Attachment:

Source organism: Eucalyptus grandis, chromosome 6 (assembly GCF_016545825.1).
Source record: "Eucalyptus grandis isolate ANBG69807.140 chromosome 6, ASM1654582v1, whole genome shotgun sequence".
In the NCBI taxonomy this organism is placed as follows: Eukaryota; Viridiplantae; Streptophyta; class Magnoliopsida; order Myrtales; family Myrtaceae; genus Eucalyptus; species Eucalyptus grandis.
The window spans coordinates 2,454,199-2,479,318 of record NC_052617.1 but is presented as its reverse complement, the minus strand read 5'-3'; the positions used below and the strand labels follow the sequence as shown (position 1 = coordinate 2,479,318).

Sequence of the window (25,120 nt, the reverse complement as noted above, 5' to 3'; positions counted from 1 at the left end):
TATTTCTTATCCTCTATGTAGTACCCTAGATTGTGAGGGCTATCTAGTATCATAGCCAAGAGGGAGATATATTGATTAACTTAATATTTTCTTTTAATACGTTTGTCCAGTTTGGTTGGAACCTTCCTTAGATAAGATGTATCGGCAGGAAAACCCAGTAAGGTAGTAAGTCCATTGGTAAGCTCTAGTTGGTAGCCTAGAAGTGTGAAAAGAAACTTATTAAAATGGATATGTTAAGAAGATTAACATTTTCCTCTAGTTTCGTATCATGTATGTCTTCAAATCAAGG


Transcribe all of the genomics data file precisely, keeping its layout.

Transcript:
Source organism: Eucalyptus grandis, chromosome 6 (assembly GCF_016545825.1).
Source record: "Eucalyptus grandis isolate ANBG69807.140 chromosome 6, ASM1654582v1, whole genome shotgun sequence".
In the NCBI taxonomy this organism is placed as follows: Eukaryota; Viridiplantae; Streptophyta; class Magnoliopsida; order Myrtales; family Myrtaceae; genus Eucalyptus; species Eucalyptus grandis.
The window spans coordinates 2,454,199-2,479,318 of record NC_052617.1 but is presented as its reverse complement, the minus strand read 5'-3'; the positions used below and the strand labels follow the sequence as shown (position 1 = coordinate 2,479,318).

Sequence of the window (25,120 nt, the reverse complement as noted above, 5' to 3'; positions counted from 1 at the left end):
TATTTCTTATCCTCTATGTAGTACCCTAGATTGTGAGGGCTATCTAGTATCATAGCCAAGAGGGAGATATATTGATTAACTTAATATTTTCTTTTAATACGTTTGTCCAGTTTGGTTGGAACCTTCCTTAGATAAGATGTATCGGCAGGAAAACCCAGTAAGGTAGTAAGTCCATTGGTAAGCTCTAGTTGGTAGCCTAGAAGTGTGAAAAGAAACTTATTAAAATGGATATGTTAAGAAGATTAACATTTTCCTCTAGTTTCGTATCATGTATGTCTTCAAATCAAGG